October 8, 2023

The Surry Hills diner where Japanese and Italian cuisine bravely meet


FoodJust open

Ito izakaya nods to the home of pasta and bottarga in its opening menu.

Scott Bolles

October 9, 2023

, register or subscribe to save recipes for later.

You have reached your maximum number of saved items.

Remove items from your saved list to add more.

Save this article for later

Add articles to your saved list and come back to them anytime.

Ito izakaya opens in Surry Hills, mixing up Japanese and Italian cuisines.Jiwon Kim

Japanese izakaya, Ito, opens in Surry Hills on Wednesday, October 11, with a smattering of Italian ingredients dotted through its menu. Just don’t mention the F-word around the head chef.

Ito’s Italian-born head chef Erik Ortolani is no fan of fusion, he believes in a gentler approach, adding the occasional Italian ingredient where the flavour profiles of the Japanese and Italian cuisines naturally meet. He points to the similarities of sashimi and crudo, and the use of ponzu and lemon.

You need to appreciate Ortolani’s childhood in northern Italy’s lake district to understand the culinary intersection he’s now speeding through. “I was always passionate about Asian food and culture, it was an escape from the homogenous environment around me.”

Ortolani trained in Italian fine dining restaurants in Milan, moving to Australia to follow his passion for Japanese. That meant taking a step back, spending “a couple of years learning how to slice sashimi” at Cho Cho San restaurant in Potts Point, where he eventually rose to head chef.


Slow-cooked wagyu with white shimeji mushrooms, miso, and ribbon-shaped mafaldine pasta at Ito in Surry Hills.Jiwon Kim

He fine-tuned his skills in other Japanese restaurants before restaurateur Ibby Moubadder head-hunted Ortolani to open Ito, which makes the former site of Cuckoo Callay on Crown Street home.

Many of Ito’s dishes – such as the sushi and an authentic crab dish – are respectfully created as the Japanese invented them. Others, such as a slow-cooked wagyu with white shimeji mushrooms and miso, is paired with ribbon-shaped mafaldine pasta.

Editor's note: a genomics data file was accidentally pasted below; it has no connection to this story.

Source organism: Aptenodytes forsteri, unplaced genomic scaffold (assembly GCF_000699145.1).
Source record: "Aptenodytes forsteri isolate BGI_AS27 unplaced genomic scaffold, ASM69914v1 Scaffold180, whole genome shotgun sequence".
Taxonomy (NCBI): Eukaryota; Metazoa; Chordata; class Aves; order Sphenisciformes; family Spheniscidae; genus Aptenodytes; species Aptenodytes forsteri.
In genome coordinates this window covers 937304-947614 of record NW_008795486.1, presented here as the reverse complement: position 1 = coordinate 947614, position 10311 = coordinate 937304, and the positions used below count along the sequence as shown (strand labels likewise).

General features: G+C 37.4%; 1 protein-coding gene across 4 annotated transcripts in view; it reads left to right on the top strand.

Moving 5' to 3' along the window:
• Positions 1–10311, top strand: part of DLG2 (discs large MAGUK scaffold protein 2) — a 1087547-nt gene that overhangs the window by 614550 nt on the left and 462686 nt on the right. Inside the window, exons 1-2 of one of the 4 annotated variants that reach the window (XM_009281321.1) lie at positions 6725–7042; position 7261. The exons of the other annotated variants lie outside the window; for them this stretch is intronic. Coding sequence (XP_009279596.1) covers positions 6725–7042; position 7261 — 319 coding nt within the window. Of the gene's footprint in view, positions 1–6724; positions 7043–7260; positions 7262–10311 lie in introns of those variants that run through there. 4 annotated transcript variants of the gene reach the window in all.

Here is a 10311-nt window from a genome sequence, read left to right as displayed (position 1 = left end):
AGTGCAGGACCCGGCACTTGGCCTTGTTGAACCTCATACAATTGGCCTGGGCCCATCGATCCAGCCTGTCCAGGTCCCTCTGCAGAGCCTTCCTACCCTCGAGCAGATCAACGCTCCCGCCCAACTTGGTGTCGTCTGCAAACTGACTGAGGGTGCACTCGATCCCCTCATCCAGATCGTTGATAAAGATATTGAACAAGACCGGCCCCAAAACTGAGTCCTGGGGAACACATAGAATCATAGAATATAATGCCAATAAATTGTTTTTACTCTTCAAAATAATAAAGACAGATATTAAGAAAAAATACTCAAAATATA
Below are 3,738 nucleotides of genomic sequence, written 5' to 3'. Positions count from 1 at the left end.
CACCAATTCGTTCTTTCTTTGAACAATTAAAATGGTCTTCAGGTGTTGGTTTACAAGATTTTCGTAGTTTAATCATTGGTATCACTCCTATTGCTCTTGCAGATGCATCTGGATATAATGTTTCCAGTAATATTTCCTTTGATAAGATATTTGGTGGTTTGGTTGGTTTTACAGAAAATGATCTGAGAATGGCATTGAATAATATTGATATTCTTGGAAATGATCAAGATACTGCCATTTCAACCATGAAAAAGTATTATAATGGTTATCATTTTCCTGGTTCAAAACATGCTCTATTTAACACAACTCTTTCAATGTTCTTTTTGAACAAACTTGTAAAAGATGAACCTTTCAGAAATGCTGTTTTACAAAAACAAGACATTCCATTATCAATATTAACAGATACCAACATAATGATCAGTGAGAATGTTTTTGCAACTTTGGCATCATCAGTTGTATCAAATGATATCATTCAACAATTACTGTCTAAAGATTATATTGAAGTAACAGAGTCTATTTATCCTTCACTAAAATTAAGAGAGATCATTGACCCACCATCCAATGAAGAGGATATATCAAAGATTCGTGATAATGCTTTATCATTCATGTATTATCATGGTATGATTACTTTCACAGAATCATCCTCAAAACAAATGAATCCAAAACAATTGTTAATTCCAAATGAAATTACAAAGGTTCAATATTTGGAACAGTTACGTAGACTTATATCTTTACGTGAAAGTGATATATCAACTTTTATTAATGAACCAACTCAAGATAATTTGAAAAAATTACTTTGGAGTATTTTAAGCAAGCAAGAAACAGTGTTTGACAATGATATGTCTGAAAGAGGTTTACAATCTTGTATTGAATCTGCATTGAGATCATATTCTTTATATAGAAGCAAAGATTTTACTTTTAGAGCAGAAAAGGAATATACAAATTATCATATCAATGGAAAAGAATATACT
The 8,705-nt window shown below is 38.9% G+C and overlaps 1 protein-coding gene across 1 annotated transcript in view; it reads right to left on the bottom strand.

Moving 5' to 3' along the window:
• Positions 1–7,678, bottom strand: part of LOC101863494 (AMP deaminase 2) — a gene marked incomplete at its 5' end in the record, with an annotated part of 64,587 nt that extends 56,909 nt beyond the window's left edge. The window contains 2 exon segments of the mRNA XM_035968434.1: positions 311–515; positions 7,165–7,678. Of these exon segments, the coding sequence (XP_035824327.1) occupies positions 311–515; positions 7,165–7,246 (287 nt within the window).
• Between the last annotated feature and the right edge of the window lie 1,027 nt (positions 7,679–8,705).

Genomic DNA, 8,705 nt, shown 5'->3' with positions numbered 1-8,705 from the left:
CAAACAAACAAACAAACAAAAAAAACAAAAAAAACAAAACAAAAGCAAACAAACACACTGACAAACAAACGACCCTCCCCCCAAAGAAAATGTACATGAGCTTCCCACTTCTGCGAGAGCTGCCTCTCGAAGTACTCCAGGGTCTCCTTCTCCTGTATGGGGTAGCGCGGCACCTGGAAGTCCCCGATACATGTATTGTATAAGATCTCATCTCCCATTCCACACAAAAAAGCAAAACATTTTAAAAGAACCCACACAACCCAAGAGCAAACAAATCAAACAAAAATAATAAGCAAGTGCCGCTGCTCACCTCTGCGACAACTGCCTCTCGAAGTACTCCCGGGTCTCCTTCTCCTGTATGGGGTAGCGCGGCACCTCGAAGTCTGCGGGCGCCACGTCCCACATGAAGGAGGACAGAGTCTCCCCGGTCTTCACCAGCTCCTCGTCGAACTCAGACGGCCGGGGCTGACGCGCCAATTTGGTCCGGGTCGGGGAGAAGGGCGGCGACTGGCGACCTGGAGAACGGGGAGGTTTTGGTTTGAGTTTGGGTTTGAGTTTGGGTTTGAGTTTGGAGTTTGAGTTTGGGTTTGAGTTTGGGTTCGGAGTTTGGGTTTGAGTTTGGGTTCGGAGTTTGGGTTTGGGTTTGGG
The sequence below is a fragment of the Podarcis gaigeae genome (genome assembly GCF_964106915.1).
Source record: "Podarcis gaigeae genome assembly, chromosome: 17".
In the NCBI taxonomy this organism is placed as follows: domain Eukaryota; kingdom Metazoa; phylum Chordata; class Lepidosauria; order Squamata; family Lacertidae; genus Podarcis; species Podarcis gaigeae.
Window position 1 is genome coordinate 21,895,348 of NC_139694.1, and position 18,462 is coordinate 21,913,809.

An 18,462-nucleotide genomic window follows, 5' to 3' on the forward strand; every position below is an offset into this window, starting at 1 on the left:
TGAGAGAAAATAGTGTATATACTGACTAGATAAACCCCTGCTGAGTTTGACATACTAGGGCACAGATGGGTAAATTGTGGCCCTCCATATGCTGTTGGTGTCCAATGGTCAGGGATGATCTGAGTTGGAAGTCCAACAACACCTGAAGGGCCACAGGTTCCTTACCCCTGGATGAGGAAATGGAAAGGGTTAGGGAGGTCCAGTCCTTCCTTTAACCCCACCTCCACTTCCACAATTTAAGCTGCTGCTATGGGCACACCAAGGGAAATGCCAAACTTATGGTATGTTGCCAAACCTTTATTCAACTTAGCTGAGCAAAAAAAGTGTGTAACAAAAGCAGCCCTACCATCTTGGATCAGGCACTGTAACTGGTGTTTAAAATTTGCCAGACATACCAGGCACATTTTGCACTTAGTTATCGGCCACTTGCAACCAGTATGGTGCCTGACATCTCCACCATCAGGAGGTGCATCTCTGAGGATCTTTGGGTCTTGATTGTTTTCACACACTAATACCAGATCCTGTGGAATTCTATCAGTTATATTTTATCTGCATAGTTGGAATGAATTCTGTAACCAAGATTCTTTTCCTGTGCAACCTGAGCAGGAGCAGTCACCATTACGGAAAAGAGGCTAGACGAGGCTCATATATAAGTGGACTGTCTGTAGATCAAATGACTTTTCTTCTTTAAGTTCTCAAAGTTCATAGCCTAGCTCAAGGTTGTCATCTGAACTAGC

Moubadder points to one of his favourites, yellowfin tuna served on bonito bread with shaved Italian bottarga: “The bottarga adds complexity. It’s a clean dish with a long finish at the back of your palate. His food is exciting, very different, very unique.”

“The Japanese have a similar roe product [like bottarga],” Ortolani says of its inclusion in the dish.


Co-founder of hospitality group ESCA, Moubadder has a stable of Sydney restaurants that include Nour and Aalia, and used architect Matt Darwon to create Ito. “I loved what Matt did with Toko restaurant (in Surry Hills), it still looked good after 15 years.”

Inside Ito izakaya in Surry Hills.Kiwon Kim

Ito is a bright, funky space with leather furnishings and bold colours that’s been opened up to a small park and Crown Street. “It fits 85 inside and 25 out, and where the coffee pick-up used to be at Cuckoo Callay, we’ve created a little raw bar with four stools,” Moubadder says.

And the Ito name? The izakaya is named after Ito Mancio, the Japanese Jesuit who travelled to Rome as part of a diplomatic mission in the 1580s.

Open lunch Wed-Sun; dinner daily, 413-415 Crown Street, Surry Hills

, register or subscribe to save recipes for later.

You have reached your maximum number of saved items.

Remove items from your saved list to add more.

License this article

More:Just openEating out

Scott Bolleswrites the weekly Short Black column in Good Food.




Leave a Comment

Your email address will not be published.